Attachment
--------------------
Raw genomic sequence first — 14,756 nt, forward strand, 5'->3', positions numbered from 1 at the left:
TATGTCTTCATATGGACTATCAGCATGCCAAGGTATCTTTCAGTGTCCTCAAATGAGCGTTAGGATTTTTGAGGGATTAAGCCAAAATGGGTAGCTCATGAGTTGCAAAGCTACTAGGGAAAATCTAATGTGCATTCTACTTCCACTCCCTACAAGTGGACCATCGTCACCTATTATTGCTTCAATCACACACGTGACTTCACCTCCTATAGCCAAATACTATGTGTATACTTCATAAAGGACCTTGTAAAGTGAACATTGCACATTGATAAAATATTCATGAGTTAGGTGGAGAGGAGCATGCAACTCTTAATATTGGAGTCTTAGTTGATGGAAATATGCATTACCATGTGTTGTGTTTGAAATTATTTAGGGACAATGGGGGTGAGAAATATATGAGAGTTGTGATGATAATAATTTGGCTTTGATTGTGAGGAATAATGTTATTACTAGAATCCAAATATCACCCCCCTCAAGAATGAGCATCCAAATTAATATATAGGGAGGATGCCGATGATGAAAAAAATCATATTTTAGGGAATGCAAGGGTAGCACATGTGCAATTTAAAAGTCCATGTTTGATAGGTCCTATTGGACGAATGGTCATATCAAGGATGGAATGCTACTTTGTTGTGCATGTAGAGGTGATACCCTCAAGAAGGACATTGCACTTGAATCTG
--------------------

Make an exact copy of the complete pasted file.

Raw genomic sequence first — 14,756 nt, forward strand, 5'->3', positions numbered from 1 at the left:
TATGTCTTCATATGGACTATCAGCATGCCAAGGTATCTTTCAGTGTCCTCAAATGAGCGTTAGGATTTTTGAGGGATTAAGCCAAAATGGGTAGCTCATGAGTTGCAAAGCTACTAGGGAAAATCTAATGTGCATTCTACTTCCACTCCCTACAAGTGGACCATCGTCACCTATTATTGCTTCAATCACACACGTGACTTCACCTCCTATAGCCAAATACTATGTGTATACTTCATAAAGGACCTTGTAAAGTGAACATTGCACATTGATAAAATATTCATGAGTTAGGTGGAGAGGAGCATGCAACTCTTAATATTGGAGTCTTAGTTGATGGAAATATGCATTACCATGTGTTGTGTTTGAAATTATTTAGGGACAATGGGGGTGAGAAATATATGAGAGTTGTGATGATAATAATTTGGCTTTGATTGTGAGGAATAATGTTATTACTAGAATCCAAATATCACCCCCCTCAAGAATGAGCATCCAAATTAATATATAGGGAGGATGCCGATGATGAAAAAAATCATATTTTAGGGAATGCAAGGGTAGCACATGTGCAATTTAAAAGTCCATGTTTGATAGGTCCTATTGGACGAATGGTCATATCAAGGATGGAATGCTACTTTGTTGTGCATGTAGAGGTGATACCCTCAAGAAGGACATTGCACTTGAATCTG